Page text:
The BY ALL keyword is used to override a specified attribute dimension. (e.g. Date/Year(Lead Created), Month/Year(Lead Created), Quarter/Year Lead Created) all represent attributes of varying granularity within the same dimension). This effectively prohibits any attribute of that dimension from breaking down the metric at hand.
SELECT … BY ALL …
SELECT metric BY ALL attribute
SELECT metric BY ALL attribute1, ALL attribute2
SELECT Payment BY ALL Year
SELECT Payment / (SELECT Payment BY ALL Year)
SELECT Payment / (SELECT Payment BY ALL Year, ALL Industry)
In the example below, the number of leads is broken down by quarter in column 3. But in column 4, the BY keyword has been used to set an aggregation floor at the Year level, returning annual lead values for 2012 and 2013. Compare these values to those in the final column which displays values of a metric: #Leads BY ALL Year. These values represent the total number of leads across all time—the sum of all leads recorded in the entire data set.
Also of interest in the example above is how the #Leads BY ALL DATE, #LEADS BY ALL MONTH, and #LEADS BY ALL YEAR metrics all return identical values. This demonstrates that the granularity of the attribute added to the BY ALL clause doesn’t affect the values that are returned. The attribute that follows BY ALL simply dictates that the dimension to which it belongs should not be able to break down the metric at hand. For this reason, even if the precise granularity of the attribute used in the BY ALL clause doesn’t matter, an attribute must always be specified as a way of defining the dimension of interest.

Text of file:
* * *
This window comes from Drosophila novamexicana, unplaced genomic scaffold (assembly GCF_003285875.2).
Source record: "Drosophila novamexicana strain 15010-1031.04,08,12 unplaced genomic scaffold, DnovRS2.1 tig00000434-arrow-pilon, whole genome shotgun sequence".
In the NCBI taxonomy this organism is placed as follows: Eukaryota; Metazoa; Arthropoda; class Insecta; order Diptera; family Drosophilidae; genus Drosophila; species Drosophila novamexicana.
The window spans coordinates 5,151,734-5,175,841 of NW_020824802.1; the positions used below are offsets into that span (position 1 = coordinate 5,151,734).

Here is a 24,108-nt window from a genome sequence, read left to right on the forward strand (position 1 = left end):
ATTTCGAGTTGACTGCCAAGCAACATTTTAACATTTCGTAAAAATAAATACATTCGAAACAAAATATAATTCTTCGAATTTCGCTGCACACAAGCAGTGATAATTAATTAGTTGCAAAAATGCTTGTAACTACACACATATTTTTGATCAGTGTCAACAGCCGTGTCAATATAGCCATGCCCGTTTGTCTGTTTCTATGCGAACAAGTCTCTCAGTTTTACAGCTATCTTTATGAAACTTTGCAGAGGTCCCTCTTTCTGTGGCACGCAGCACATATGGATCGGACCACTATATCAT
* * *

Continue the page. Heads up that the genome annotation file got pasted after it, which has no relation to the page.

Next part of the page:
As the BY ALL YEAR metric from the final column of the table above shows, BY ALL overrides other date attributes in the report—keeping them from affecting metric values in the final column. But this doesn’t mean those metric values are immune to being broken down by non-date attributes as well. In the example below, note how the #Leads BY ALL Year metric values can be broken down by an Industry attribute even if they are not affected by date attributes. (#Leads BY ALL Year values for each industry are aggregated across all time. Notice how the industry figures are identical between Q4/2012 and Q1/2012.)
In the example above, we could also add ALL Industry to the end of our #Leads BY ALL Year metric syntax to override both the date attribute and industry attribute dimensions.